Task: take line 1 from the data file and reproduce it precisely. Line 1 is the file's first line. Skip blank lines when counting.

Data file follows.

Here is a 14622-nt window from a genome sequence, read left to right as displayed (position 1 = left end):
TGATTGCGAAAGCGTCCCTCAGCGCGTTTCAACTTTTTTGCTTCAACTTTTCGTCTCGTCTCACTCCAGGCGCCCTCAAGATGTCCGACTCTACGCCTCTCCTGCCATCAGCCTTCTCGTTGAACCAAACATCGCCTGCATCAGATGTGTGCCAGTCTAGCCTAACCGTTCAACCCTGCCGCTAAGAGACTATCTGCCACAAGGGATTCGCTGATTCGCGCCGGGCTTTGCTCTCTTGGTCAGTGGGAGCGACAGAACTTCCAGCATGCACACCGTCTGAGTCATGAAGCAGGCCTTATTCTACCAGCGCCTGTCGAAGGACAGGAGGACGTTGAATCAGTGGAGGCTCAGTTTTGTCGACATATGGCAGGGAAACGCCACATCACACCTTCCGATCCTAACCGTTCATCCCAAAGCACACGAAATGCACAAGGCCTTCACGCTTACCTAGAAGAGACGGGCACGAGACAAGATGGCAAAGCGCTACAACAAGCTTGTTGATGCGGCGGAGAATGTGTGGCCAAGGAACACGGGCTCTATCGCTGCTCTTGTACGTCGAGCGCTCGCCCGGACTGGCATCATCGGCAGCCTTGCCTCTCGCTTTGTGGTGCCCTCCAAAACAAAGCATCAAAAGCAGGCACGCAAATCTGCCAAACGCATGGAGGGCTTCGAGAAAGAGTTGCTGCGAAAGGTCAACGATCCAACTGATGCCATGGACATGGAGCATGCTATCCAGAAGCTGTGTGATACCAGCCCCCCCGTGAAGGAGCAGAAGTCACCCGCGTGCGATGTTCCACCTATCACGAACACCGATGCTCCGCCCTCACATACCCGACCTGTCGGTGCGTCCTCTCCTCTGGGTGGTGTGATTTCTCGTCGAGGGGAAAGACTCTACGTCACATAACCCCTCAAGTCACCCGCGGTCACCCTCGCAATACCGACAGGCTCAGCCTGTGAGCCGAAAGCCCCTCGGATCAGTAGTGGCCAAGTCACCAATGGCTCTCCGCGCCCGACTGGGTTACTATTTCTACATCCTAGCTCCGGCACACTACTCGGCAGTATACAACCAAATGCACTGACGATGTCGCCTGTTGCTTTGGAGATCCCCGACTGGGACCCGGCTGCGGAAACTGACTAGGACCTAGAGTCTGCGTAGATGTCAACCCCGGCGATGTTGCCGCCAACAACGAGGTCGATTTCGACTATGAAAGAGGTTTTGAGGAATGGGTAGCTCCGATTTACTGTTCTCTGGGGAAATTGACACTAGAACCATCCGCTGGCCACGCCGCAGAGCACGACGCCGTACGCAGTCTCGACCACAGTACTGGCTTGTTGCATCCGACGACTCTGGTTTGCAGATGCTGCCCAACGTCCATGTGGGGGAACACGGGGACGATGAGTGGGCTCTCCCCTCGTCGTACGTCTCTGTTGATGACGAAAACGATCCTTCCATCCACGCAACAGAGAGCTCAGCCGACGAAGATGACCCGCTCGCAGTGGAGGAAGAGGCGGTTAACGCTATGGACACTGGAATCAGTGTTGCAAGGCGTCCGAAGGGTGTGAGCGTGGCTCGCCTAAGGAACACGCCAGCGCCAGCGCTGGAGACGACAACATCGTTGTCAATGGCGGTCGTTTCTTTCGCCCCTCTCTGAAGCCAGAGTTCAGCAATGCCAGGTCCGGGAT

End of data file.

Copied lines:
Here is a 14622-nt window from a genome sequence, read left to right as displayed (position 1 = left end):